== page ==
On 6 March 1854, Urquhart reported that ‘every exertion on my part has been all along directed to the grand object of settling the Diggings population in certain localities, suitable for agriculture’.46 Agricultural lands were laid out by him or under his direction in 47 government parishes. There was a sense of urgency to the laying out of settlements as can be seen in relation to Bendigo Creek when Urquhart was instructed by Hoddle to ’cause every exertion to be made in completing the measurement of town and cultivation allotments at Sandhurst, Bendigo Creek which are most urgently required for sale’ and to forward ‘rough plans of both the township and suburban allotments from which the requisite descriptions can be prepared in order that as little delay as possible may take place in proclaiming the lots for sale’.47
In November 1854, Urquhart forwarded to Hoddle the boundary specifications for the townships of Castlemaine, Carisbrook, Daylesford, Elphinstone, Guildford, Maldon and Malmsbury and the villages of Taradale and Harcourt .48 With respect to naming settlements Hoddle informed Urquhart on 12 May 1853 that the names of townships were given by the Lieutenant-Governor when township plans were laid before the Executive Council.49 Over the next years the townships of Daylesford, Franklinford, Newstead, Guildford, Fryerstown, Maldon, Harcourt, Lockwood, Newbridge, Maryborough, Amherst, Back Creek, Dunolly, Bet Bet, Tarnagulla and Inglewood were marked out by under Urquhart’s instructions by his assistant surveyors.
Report for the period July 1853 to June 1854
Urquhart’s report for the year from 1 July 1853 to 30 June 1854 demonstrated the immense range of tasks he and his assistant surveyors had undertaken in one twelve-month period, and gives an indication of the nature of the work carried out over the next decade. In this twelve-month period (1853-4), Urquhart travelled about 5,000 miles (8,050 km) establishing the sites for towns and villages and identifying lands to be laid out for agricultural purposes. About 60 miles (97 km) of main roads were marked out as well as about 300 miles (483 km) of occupation roads which provided access to land marked off for gardens and other cultivation purposes. Over the year, 48,272 acres (19,550 hectares) were examined, surveyed and marked off for sale in 17 parishes on or near the goldfields. For example, in Elphinstone parish, 4000 acres of country lots, 400 acres of suburban lots as well as urban allotments in Elphinstone township and the village of Taradale were surveyed. In Maldon parish, 250 acres of township and suburban lots were surveyed. In the parish of Wombat, 3870 acres of suburban and country land were surveyed as well as 50 acres in the township of Apsley/Daylesford.50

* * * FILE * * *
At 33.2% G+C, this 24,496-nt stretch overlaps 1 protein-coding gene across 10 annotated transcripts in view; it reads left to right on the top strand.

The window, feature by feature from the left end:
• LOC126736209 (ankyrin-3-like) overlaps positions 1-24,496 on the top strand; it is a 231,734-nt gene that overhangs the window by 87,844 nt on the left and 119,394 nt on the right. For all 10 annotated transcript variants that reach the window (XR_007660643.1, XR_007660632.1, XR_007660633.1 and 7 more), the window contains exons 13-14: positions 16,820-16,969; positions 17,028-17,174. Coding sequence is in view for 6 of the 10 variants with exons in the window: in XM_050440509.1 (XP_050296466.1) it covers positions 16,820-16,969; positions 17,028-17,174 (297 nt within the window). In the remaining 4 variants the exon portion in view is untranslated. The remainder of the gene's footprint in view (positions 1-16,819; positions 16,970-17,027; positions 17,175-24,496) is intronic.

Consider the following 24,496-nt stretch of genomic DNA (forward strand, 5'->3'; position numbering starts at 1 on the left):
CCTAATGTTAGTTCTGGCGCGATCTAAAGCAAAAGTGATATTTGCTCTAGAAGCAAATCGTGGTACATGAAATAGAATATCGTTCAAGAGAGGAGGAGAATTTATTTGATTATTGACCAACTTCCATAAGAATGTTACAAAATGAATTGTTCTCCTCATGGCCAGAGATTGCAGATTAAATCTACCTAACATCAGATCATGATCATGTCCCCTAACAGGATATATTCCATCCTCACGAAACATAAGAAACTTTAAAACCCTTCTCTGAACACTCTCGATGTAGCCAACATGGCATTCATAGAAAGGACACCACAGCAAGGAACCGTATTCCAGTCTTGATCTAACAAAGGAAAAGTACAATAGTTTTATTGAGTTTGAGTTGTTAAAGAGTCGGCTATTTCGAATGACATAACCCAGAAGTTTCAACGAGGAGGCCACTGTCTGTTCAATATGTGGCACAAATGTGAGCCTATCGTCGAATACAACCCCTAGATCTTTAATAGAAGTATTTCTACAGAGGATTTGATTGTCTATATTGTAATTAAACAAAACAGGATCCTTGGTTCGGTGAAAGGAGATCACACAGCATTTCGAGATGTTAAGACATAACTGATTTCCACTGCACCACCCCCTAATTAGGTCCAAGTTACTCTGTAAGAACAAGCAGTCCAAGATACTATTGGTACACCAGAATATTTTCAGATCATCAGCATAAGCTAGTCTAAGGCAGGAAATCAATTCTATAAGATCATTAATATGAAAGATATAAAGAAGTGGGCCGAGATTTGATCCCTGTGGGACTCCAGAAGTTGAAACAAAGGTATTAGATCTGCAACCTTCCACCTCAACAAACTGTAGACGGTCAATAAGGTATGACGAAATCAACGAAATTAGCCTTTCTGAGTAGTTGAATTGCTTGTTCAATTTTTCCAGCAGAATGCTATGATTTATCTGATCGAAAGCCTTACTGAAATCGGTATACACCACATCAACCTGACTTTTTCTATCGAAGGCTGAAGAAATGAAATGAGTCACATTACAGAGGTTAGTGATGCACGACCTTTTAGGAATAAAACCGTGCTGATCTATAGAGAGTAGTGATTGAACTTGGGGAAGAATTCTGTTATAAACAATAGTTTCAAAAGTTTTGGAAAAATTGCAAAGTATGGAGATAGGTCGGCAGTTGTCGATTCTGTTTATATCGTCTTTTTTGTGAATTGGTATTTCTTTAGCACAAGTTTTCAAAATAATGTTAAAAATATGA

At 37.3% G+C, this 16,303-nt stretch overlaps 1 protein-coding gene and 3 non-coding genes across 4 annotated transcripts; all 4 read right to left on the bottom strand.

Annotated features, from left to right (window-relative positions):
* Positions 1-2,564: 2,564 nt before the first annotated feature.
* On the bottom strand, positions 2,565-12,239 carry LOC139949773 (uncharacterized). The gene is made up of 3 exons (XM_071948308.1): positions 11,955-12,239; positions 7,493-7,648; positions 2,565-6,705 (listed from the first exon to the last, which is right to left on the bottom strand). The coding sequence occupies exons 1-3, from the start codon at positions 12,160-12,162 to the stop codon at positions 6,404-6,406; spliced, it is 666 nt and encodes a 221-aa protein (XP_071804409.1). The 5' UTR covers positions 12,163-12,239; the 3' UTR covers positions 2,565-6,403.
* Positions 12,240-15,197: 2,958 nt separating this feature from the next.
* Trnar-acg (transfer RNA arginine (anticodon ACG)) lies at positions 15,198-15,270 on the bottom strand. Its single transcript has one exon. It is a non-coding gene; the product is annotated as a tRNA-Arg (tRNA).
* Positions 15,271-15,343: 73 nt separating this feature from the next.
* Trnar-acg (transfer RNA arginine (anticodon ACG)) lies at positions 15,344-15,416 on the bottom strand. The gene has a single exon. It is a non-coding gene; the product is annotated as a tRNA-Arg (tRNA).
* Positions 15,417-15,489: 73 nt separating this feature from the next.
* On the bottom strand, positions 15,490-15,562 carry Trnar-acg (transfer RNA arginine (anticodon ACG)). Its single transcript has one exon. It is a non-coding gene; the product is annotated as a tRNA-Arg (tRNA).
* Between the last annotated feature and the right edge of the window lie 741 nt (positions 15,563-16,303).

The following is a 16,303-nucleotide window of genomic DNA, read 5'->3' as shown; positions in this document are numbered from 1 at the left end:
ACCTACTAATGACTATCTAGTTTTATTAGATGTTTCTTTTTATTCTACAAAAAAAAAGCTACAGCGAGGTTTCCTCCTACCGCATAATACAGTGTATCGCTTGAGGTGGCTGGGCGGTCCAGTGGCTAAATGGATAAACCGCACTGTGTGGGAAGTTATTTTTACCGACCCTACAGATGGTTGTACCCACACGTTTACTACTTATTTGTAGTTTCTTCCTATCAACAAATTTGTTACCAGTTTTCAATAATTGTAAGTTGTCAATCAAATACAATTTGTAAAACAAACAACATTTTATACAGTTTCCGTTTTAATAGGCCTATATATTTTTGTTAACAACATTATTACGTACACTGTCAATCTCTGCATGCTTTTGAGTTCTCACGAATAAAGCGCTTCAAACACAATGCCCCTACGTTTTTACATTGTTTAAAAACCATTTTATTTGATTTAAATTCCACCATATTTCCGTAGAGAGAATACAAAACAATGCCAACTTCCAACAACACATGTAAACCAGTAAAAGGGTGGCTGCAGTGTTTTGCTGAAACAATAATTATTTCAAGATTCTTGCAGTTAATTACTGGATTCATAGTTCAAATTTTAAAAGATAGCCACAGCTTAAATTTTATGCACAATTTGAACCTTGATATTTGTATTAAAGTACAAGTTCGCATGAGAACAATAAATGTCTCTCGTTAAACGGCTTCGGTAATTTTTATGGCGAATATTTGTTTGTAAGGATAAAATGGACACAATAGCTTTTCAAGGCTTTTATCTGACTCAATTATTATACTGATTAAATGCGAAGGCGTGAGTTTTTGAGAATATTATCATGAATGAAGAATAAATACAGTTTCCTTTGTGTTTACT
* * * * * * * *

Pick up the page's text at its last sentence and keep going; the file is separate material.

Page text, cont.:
Over his time as district surveyor, Urquhart directed his assistants to undertake a wide variety of tasks. For example, in July 1854 his assistant surveyors were given the following instructions: Henry Grimes was to mark off lands for agricultural purposes at Bullock Creek with Suburban lots in 5-20 acre lots and Country lands in 40 to 320 acre lots51; Richard Larritt was to mark out 25 acres which were then to be subdivided into quarter acre lots in the most suitable locality around or near the Commissioners Camp, Eaglehawk, in order that the storekeepers and others in the neighbourhood might have the opportunity of purchasing building sites;52 C Russell was to lay out a village reserve on the Seventh White Hills on the main line of road to the racecourse at Sandhurst53; John Turner at Tarrangower was to mark off Donald Campbell’s section of 640 acres under the pre-emptive right Act54; Hugh Fraser was to mark out a reserve of 640 acres applied for by the Aborigines at Mt Franklin55; and J Willington was to lay out suburban and country lots as well as a township reserve at Sheep Wash Creek, Bendigo. Urquhart’s outward correspondence to his assistant surveyors for the period 1853-1856 provides a wonderful insight into the process by which farm lands, reserves and towns were laid out in the goldfields in this period.56 Unfortunately correspondence for the subsequent years has not survived the ravages of time.